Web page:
Funerals are somber occasions all over the world, and people tend to dress conservatively to show respect for the deceased.
In Japan, however, there are a few more things to keep in mind when choosing what to wear.
Here is a guide to help you choose appropriate clothing for a Japanese funeral.
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How You Hear About the Funeral
Nobody likes hearing the news that someone they know has died, and talking about it and bringing it up with every relative and friend can be even more difficult.
This is why when the funeral arrangements are made, a fuhou, or the equivalent of an obituary notice, is sent out to everyone invited to the funeral.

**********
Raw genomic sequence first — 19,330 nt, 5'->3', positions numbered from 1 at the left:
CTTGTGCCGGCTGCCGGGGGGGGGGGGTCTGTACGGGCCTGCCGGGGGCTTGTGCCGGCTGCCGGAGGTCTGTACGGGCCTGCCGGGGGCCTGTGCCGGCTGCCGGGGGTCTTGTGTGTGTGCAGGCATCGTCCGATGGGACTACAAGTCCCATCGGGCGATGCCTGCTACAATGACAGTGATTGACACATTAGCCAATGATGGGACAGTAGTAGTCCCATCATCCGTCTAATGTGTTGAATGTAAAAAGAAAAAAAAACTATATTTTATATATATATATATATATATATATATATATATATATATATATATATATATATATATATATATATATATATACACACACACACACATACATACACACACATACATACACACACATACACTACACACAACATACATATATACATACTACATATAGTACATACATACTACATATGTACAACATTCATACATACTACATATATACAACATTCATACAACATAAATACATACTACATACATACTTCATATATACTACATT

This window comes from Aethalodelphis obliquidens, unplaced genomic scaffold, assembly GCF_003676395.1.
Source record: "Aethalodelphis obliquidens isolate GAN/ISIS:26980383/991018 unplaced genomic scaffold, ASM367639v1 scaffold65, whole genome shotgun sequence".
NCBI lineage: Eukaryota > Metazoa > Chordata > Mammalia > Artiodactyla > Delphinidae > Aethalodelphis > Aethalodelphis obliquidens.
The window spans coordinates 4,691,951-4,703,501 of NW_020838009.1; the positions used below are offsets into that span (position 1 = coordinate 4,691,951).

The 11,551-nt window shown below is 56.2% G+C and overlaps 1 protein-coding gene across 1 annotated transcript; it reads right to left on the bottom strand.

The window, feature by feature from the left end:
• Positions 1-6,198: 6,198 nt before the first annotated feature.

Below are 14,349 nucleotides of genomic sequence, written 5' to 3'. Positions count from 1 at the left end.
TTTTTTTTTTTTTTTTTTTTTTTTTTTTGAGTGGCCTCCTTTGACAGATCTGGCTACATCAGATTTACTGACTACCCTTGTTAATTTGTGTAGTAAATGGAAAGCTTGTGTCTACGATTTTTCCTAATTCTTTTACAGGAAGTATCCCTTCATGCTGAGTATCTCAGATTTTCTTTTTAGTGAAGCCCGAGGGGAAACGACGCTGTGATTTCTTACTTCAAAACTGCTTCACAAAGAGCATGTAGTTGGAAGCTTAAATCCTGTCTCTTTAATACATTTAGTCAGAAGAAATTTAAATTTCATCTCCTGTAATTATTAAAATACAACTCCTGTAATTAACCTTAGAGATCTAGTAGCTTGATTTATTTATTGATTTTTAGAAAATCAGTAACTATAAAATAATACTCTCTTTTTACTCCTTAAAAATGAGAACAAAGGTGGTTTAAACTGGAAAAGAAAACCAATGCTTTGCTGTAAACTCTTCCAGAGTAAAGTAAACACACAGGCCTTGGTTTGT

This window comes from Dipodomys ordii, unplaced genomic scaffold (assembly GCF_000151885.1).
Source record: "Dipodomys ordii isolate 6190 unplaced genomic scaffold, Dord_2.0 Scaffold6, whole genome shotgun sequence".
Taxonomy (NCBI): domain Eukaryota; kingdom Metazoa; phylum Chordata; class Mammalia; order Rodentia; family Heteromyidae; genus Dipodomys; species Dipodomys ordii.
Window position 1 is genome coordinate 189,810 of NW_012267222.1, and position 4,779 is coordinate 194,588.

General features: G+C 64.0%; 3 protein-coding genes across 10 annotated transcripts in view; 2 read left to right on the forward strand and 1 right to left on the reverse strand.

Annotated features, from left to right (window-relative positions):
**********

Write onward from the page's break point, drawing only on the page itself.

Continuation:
This fuhou will tell you the type of service you are invited to since there are a couple.
The wake, or tsuya, is a ritual that is typically held the night before the funeral.
It is a gathering for the closest relatives and friends to have a small, intimate gathering to say goodbye.
A traditional tsuya is meant to be all through the night so that incense and candles can be kept burning.
Recently – These wakes are being shortened to hantsuya or half-wakes, which only last for a few hours so everyone can go home, get some sleep, and be present for the funeral the next day.
The funeral, or sougi, is a larger gathering.
This is held at a funeral hall and usually adheres to religious policies, whether they are Buddhist, Shinto, or Christian.
The kokubetsushiki or farewell service can either be held immediately after the funeral, or the family might choose to have a farewell party at a different location, or on a different day.
This service used to be open for any mourners who wished to say farewell to the departed.